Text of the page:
- Tsinghua University is understood to have dismissed the outspoken academic who was released on Sunday
- Xu wrote a number of articles critical of the Communist Party before he was taken away by police for nearly a week
Xu Zhangrun, the outspoken critic of China’s leadership, has been sacked by Tsinghua University, where he taught for 20 years, after being released from police custody on Sunday morning, sources told the South China Morning Post.
“His dismissal from all positions is pretty much a certainty, and I learned it Monday night. It’s possible that this decision was made earlier than Monday. We just don’t know what the reasoning is yet, and if the decision complies with the regulations. Too soon. I don’t even know how to comment,” one of Xu’s university colleagues said.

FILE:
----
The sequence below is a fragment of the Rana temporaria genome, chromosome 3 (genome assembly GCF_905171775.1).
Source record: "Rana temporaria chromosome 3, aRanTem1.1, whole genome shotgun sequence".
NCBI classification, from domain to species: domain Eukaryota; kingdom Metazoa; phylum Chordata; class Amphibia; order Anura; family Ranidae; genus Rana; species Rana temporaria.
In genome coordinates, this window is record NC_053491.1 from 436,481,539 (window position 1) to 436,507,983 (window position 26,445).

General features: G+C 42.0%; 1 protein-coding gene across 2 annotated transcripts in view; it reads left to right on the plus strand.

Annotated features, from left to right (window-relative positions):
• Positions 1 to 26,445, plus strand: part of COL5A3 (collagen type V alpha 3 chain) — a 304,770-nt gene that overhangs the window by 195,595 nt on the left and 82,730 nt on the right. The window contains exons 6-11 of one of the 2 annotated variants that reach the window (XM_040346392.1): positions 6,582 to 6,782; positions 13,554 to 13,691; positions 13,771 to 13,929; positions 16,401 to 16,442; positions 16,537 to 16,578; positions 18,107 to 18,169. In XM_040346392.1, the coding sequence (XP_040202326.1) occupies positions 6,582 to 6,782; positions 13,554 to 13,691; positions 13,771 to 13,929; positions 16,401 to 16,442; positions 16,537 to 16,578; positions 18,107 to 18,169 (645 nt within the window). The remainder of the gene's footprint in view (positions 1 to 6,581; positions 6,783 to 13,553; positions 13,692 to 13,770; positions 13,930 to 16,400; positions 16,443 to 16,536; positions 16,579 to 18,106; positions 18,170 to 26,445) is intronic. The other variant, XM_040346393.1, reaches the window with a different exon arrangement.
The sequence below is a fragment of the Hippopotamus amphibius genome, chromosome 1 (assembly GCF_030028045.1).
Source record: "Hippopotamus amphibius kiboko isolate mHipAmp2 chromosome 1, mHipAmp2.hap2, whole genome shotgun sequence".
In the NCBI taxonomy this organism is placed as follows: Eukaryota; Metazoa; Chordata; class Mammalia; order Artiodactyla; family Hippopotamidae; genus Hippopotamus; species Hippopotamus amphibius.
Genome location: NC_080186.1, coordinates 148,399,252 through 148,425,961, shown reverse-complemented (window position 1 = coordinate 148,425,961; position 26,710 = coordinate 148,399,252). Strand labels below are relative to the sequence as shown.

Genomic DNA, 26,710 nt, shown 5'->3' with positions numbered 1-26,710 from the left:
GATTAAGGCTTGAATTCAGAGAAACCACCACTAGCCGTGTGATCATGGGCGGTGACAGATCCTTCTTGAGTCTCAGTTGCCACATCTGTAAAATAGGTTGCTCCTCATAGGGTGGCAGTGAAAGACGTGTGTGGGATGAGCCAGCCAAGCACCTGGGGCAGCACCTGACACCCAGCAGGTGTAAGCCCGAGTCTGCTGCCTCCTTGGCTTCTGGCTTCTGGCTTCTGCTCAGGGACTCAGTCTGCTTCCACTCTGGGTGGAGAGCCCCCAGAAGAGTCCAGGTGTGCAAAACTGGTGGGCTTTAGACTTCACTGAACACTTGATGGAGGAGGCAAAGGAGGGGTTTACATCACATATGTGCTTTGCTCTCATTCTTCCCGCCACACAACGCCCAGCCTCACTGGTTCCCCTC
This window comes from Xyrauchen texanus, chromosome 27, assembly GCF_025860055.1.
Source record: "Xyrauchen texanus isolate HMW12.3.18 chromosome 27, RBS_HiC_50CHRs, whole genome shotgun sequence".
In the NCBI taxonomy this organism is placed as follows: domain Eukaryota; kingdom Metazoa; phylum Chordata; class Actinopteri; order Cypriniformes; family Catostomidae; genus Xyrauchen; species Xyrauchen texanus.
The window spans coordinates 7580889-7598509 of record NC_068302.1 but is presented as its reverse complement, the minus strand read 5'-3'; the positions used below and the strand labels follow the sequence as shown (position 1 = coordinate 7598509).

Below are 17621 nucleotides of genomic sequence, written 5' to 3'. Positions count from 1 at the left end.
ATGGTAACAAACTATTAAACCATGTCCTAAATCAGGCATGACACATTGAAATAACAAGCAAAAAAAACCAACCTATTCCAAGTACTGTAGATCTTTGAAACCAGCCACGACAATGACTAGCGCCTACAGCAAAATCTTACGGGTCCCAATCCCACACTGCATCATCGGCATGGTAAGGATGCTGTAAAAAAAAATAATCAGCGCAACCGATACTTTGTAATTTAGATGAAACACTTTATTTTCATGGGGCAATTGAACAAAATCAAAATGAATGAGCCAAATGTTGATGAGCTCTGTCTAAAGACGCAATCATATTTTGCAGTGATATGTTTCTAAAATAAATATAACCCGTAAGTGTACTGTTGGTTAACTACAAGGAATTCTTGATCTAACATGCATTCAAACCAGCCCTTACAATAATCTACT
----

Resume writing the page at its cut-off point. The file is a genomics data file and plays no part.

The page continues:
The Post was unable to reach Xu for comment and phone calls to Tsinghua University’s publicity office went unanswered on Tuesday.
Xu was taken away by police on the morning of July 6 from his home in the outskirts of Beijing and spent almost a week in custody. The police told Xu’s wife that he was suspected of soliciting prostitutes in the southwestern city of Chengdu.
A friend of Xu’s, Beijing-based writer Wang Bin, earlier told the Post Xu had visited Chengdu last summer. Soliciting prostitutes is not a criminal offence, instead it is a violation of public security administration regulations and carries a maximum penalty of 15 days’ detention.